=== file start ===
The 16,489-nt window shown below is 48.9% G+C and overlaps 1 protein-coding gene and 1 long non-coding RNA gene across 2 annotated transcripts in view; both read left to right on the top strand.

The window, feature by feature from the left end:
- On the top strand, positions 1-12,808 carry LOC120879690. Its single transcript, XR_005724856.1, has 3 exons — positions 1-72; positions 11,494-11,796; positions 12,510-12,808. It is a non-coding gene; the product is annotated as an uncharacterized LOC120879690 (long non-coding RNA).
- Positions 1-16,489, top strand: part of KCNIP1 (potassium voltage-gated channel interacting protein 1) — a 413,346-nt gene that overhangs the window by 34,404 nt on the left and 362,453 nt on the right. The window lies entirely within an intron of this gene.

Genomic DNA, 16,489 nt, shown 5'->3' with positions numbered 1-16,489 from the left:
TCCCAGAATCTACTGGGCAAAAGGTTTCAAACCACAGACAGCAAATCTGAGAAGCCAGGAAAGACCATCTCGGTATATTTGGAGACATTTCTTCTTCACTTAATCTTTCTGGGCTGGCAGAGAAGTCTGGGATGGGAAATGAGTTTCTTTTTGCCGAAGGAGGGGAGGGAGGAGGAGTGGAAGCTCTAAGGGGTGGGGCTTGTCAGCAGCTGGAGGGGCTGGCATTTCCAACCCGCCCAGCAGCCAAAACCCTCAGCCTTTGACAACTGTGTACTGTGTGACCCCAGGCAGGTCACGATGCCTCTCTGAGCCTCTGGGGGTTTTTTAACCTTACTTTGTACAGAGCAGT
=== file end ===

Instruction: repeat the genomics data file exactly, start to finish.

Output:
The 16,489-nt window shown below is 48.9% G+C and overlaps 1 protein-coding gene and 1 long non-coding RNA gene across 2 annotated transcripts in view; both read left to right on the top strand.

The window, feature by feature from the left end:
- On the top strand, positions 1-12,808 carry LOC120879690. Its single transcript, XR_005724856.1, has 3 exons — positions 1-72; positions 11,494-11,796; positions 12,510-12,808. It is a non-coding gene; the product is annotated as an uncharacterized LOC120879690 (long non-coding RNA).
- Positions 1-16,489, top strand: part of KCNIP1 (potassium voltage-gated channel interacting protein 1) — a 413,346-nt gene that overhangs the window by 34,404 nt on the left and 362,453 nt on the right. The window lies entirely within an intron of this gene.

Genomic DNA, 16,489 nt, shown 5'->3' with positions numbered 1-16,489 from the left:
TCCCAGAATCTACTGGGCAAAAGGTTTCAAACCACAGACAGCAAATCTGAGAAGCCAGGAAAGACCATCTCGGTATATTTGGAGACATTTCTTCTTCACTTAATCTTTCTGGGCTGGCAGAGAAGTCTGGGATGGGAAATGAGTTTCTTTTTGCCGAAGGAGGGGAGGGAGGAGGAGTGGAAGCTCTAAGGGGTGGGGCTTGTCAGCAGCTGGAGGGGCTGGCATTTCCAACCCGCCCAGCAGCCAAAACCCTCAGCCTTTGACAACTGTGTACTGTGTGACCCCAGGCAGGTCACGATGCCTCTCTGAGCCTCTGGGGGTTTTTTAACCTTACTTTGTACAGAGCAGT